Church and State: Australia’s Imaginary Wall (Ch 2)

Tom Frame; University of New South Wales, 2006. 

The following is the product of research being conducted for a paper regarding the Christian role in politics. 

Tom Frame is the Anglican Bishop for the Australian Defence Force. The following is part of a book that looks at the working relationship and tensions between Church and State in Australia. This book is a part of a series that explore, social, political and cultural issues in association with Australian Policy Online.

Frame on Hobbes
Because God did not give one person authority to compel others in respect of when and how they should worship, government had no power to demand religious compliance of any kind. Furthermore, he shared Hobbe’s view that compulsion was inconsistent with the nature of faith and would not guarantee salvation:
“Whatsoever is not done with the assurance of faith, is neither welling itself, not can it be acceptable to God. To impose such things, therefore, upon any people, contrary to their own judgement, is, in effect, to common them to offend God.” p 36.

In this context, why should religion be given any political credibility or the churches receive any civil privilege? p 36-7.

Remaining separate for the church’s good. 

Quoting Father Neville Figgis, 1913 – what concerned him:
“was not so much whether or not a religious body be in a technical sense established, but whether or not it be conceived as possessing any living power of self-development, or whether it be conceived as a creation of the State… In other words, is the life of society to be conceived as inherent or derived? Does the Church exist by some inward living force, with powers of self-development like a person; or is she amore aggregate, a fortuitous concourse of convenience, but with no real claim to a mind or a will of her own, except so far as the civil power sees good to invest here for the nonce with a fiction of unity.” p 45.

The battle of the twentieth century was, he argued, “the battle of small societies to maintain their inherent life as against the devouring Leviathan of the whole”. p 45.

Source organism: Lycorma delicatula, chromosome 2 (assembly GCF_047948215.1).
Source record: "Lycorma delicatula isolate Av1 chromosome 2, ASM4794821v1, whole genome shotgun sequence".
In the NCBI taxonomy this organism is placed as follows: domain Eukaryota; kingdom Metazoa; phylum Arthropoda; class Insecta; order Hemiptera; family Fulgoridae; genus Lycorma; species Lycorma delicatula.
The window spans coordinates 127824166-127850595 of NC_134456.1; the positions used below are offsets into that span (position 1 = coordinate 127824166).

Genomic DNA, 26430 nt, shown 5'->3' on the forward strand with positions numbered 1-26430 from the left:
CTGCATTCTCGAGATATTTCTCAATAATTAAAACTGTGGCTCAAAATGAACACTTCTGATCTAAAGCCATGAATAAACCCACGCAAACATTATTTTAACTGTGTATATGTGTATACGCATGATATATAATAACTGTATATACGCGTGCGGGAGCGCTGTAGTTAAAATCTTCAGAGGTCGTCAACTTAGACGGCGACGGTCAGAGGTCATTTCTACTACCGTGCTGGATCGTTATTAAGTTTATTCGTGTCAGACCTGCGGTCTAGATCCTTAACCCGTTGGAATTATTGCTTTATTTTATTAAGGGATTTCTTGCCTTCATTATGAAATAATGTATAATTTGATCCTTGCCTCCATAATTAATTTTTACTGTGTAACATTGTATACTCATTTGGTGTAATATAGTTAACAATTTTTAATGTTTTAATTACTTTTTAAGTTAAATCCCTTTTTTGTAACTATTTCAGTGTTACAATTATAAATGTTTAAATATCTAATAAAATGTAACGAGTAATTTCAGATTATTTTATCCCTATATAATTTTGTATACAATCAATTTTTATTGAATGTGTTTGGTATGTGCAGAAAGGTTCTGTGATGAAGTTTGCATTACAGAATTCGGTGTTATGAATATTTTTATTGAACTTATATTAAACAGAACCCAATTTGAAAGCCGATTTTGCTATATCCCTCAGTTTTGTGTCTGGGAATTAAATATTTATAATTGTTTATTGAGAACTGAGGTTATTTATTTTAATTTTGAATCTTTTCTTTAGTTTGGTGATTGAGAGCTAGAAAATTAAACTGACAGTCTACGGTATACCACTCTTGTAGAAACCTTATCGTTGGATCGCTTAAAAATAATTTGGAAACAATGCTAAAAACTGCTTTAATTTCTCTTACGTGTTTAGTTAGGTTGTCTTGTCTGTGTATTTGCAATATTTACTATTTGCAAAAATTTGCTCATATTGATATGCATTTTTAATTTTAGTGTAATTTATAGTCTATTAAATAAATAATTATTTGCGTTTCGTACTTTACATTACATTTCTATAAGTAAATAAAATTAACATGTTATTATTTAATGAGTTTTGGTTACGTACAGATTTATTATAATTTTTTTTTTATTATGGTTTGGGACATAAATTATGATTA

Quoting Ralph Inge:
I do not think that the political power of the Church is often used for purely religious and moral ends… it is notorious that political Christianity excited bitter hatred against the Church, such as is almost unknown in countries were there is no such organisation… The choice for the Church is between political power and moral influence. p 46.

Rather than Christianity being a religion that championed individual liberty and promoted personal discretion, the church has consistently imposed restraints and demanded compliance. The French theological Jacques Ellul lamented that “whenever the Church hs been in a position of power, it has regarded freedom as an enemy.”
Although power is seductive and many organisations lose sight of their origins and objectives in an effort to retain power, the church is called to resist the allure of power for the sake of its message, which is most clearly proclaimed for a position of powerlessness. p 47.

…when the church has gained authority and power to order temporal things and compel earthly obedience. It has exchanged conviction for compulsion, made mandatory what needed to be voluntary if virtue were to flourish, created monolithic societies deprived of the blessings of diversity, and attempted cultural unity for the sake of bureaucratic control. p 47.

Whereas authentic Christianity accepts that human society is enriched by variety and acknowledges that people will live and think differently, a church with totalitarian tendencies overlook the possibilities inherent in diversity and strives to achieve not unity, but uniformity and compliance. p 47.





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